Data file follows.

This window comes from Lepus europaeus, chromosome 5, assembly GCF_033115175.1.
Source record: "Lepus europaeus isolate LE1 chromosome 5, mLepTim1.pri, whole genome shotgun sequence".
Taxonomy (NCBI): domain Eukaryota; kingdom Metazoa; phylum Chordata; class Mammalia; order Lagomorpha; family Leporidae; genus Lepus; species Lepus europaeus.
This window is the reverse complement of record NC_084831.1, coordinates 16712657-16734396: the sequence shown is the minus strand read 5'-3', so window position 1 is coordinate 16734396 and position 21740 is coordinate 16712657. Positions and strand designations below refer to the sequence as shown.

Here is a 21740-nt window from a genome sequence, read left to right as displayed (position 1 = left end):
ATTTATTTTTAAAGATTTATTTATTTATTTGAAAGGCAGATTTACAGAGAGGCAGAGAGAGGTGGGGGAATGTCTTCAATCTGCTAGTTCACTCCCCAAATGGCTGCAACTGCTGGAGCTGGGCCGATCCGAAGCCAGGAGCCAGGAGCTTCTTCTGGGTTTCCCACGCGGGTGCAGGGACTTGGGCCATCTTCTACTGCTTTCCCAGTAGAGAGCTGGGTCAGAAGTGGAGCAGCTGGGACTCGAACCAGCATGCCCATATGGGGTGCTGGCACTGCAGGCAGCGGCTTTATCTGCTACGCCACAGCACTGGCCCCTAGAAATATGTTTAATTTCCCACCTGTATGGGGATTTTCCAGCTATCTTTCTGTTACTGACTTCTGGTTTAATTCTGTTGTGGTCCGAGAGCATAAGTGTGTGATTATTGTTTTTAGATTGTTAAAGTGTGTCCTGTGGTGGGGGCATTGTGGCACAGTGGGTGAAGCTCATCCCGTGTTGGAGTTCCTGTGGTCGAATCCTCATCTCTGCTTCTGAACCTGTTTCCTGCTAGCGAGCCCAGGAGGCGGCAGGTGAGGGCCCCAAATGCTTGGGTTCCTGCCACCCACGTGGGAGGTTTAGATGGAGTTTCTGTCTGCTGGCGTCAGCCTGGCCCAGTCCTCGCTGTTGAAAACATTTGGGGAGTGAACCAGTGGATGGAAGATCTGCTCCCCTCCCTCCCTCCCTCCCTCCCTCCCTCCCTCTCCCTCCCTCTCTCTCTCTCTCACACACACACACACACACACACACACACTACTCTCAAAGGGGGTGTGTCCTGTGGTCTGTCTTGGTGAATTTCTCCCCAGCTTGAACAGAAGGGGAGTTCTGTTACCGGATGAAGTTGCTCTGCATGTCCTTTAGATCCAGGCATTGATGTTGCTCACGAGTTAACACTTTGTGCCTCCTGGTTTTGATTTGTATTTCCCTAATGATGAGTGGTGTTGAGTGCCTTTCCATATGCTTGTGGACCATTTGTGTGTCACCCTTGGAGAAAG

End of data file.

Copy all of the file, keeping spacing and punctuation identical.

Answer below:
This window comes from Lepus europaeus, chromosome 5, assembly GCF_033115175.1.
Source record: "Lepus europaeus isolate LE1 chromosome 5, mLepTim1.pri, whole genome shotgun sequence".
Taxonomy (NCBI): domain Eukaryota; kingdom Metazoa; phylum Chordata; class Mammalia; order Lagomorpha; family Leporidae; genus Lepus; species Lepus europaeus.
This window is the reverse complement of record NC_084831.1, coordinates 16712657-16734396: the sequence shown is the minus strand read 5'-3', so window position 1 is coordinate 16734396 and position 21740 is coordinate 16712657. Positions and strand designations below refer to the sequence as shown.

Here is a 21740-nt window from a genome sequence, read left to right as displayed (position 1 = left end):
ATTTATTTTTAAAGATTTATTTATTTATTTGAAAGGCAGATTTACAGAGAGGCAGAGAGAGGTGGGGGAATGTCTTCAATCTGCTAGTTCACTCCCCAAATGGCTGCAACTGCTGGAGCTGGGCCGATCCGAAGCCAGGAGCCAGGAGCTTCTTCTGGGTTTCCCACGCGGGTGCAGGGACTTGGGCCATCTTCTACTGCTTTCCCAGTAGAGAGCTGGGTCAGAAGTGGAGCAGCTGGGACTCGAACCAGCATGCCCATATGGGGTGCTGGCACTGCAGGCAGCGGCTTTATCTGCTACGCCACAGCACTGGCCCCTAGAAATATGTTTAATTTCCCACCTGTATGGGGATTTTCCAGCTATCTTTCTGTTACTGACTTCTGGTTTAATTCTGTTGTGGTCCGAGAGCATAAGTGTGTGATTATTGTTTTTAGATTGTTAAAGTGTGTCCTGTGGTGGGGGCATTGTGGCACAGTGGGTGAAGCTCATCCCGTGTTGGAGTTCCTGTGGTCGAATCCTCATCTCTGCTTCTGAACCTGTTTCCTGCTAGCGAGCCCAGGAGGCGGCAGGTGAGGGCCCCAAATGCTTGGGTTCCTGCCACCCACGTGGGAGGTTTAGATGGAGTTTCTGTCTGCTGGCGTCAGCCTGGCCCAGTCCTCGCTGTTGAAAACATTTGGGGAGTGAACCAGTGGATGGAAGATCTGCTCCCCTCCCTCCCTCCCTCCCTCCCTCCCTCCCTCTCCCTCCCTCTCTCTCTCTCTCACACACACACACACACACACACACACACTACTCTCAAAGGGGGTGTGTCCTGTGGTCTGTCTTGGTGAATTTCTCCCCAGCTTGAACAGAAGGGGAGTTCTGTTACCGGATGAAGTTGCTCTGCATGTCCTTTAGATCCAGGCATTGATGTTGCTCACGAGTTAACACTTTGTGCCTCCTGGTTTTGATTTGTATTTCCCTAATGATGAGTGGTGTTGAGTGCCTTTCCATATGCTTGTGGACCATTTGTGTGTCACCCTTGGAGAAAG